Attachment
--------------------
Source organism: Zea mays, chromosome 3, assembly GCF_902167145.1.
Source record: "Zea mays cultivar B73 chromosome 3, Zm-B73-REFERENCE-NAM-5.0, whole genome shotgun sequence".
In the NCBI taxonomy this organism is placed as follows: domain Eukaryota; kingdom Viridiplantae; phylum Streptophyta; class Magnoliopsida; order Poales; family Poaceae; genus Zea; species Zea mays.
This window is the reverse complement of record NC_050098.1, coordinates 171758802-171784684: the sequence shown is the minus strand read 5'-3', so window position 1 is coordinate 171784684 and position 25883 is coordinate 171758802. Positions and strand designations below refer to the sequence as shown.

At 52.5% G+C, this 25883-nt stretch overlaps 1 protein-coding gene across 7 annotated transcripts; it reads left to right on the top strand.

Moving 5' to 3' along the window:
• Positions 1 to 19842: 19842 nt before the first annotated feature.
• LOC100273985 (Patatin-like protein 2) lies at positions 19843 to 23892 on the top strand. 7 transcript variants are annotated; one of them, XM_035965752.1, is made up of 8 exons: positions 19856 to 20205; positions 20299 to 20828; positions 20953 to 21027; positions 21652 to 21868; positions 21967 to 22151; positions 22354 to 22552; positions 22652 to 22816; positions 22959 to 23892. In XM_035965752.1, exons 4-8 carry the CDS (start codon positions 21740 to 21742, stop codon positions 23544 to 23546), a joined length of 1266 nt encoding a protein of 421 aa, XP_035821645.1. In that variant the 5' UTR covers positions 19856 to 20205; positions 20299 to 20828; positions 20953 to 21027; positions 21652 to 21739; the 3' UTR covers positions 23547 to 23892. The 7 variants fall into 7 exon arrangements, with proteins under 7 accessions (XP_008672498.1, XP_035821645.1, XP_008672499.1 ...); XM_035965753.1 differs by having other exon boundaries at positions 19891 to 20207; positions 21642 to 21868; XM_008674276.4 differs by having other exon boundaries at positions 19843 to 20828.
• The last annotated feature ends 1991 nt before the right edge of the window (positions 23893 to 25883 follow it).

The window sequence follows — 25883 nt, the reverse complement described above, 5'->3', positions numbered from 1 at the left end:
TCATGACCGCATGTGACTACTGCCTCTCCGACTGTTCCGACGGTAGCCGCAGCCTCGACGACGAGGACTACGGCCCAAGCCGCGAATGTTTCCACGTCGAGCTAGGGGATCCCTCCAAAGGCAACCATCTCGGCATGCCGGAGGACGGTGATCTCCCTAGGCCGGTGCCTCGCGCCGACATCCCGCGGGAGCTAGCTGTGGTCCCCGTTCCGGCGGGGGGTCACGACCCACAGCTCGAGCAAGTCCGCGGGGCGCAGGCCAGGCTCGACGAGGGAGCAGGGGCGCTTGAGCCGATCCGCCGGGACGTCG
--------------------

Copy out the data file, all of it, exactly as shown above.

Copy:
Source organism: Zea mays, chromosome 3, assembly GCF_902167145.1.
Source record: "Zea mays cultivar B73 chromosome 3, Zm-B73-REFERENCE-NAM-5.0, whole genome shotgun sequence".
In the NCBI taxonomy this organism is placed as follows: domain Eukaryota; kingdom Viridiplantae; phylum Streptophyta; class Magnoliopsida; order Poales; family Poaceae; genus Zea; species Zea mays.
This window is the reverse complement of record NC_050098.1, coordinates 171758802-171784684: the sequence shown is the minus strand read 5'-3', so window position 1 is coordinate 171784684 and position 25883 is coordinate 171758802. Positions and strand designations below refer to the sequence as shown.

At 52.5% G+C, this 25883-nt stretch overlaps 1 protein-coding gene across 7 annotated transcripts; it reads left to right on the top strand.

Moving 5' to 3' along the window:
• Positions 1 to 19842: 19842 nt before the first annotated feature.
• LOC100273985 (Patatin-like protein 2) lies at positions 19843 to 23892 on the top strand. 7 transcript variants are annotated; one of them, XM_035965752.1, is made up of 8 exons: positions 19856 to 20205; positions 20299 to 20828; positions 20953 to 21027; positions 21652 to 21868; positions 21967 to 22151; positions 22354 to 22552; positions 22652 to 22816; positions 22959 to 23892. In XM_035965752.1, exons 4-8 carry the CDS (start codon positions 21740 to 21742, stop codon positions 23544 to 23546), a joined length of 1266 nt encoding a protein of 421 aa, XP_035821645.1. In that variant the 5' UTR covers positions 19856 to 20205; positions 20299 to 20828; positions 20953 to 21027; positions 21652 to 21739; the 3' UTR covers positions 23547 to 23892. The 7 variants fall into 7 exon arrangements, with proteins under 7 accessions (XP_008672498.1, XP_035821645.1, XP_008672499.1 ...); XM_035965753.1 differs by having other exon boundaries at positions 19891 to 20207; positions 21642 to 21868; XM_008674276.4 differs by having other exon boundaries at positions 19843 to 20828.
• The last annotated feature ends 1991 nt before the right edge of the window (positions 23893 to 25883 follow it).

The window sequence follows — 25883 nt, the reverse complement described above, 5'->3', positions numbered from 1 at the left end:
TCATGACCGCATGTGACTACTGCCTCTCCGACTGTTCCGACGGTAGCCGCAGCCTCGACGACGAGGACTACGGCCCAAGCCGCGAATGTTTCCACGTCGAGCTAGGGGATCCCTCCAAAGGCAACCATCTCGGCATGCCGGAGGACGGTGATCTCCCTAGGCCGGTGCCTCGCGCCGACATCCCGCGGGAGCTAGCTGTGGTCCCCGTTCCGGCGGGGGGTCACGACCCACAGCTCGAGCAAGTCCGCGGGGCGCAGGCCAGGCTCGACGAGGGAGCAGGGGCGCTTGAGCCGATCCGCCGGGACGTCG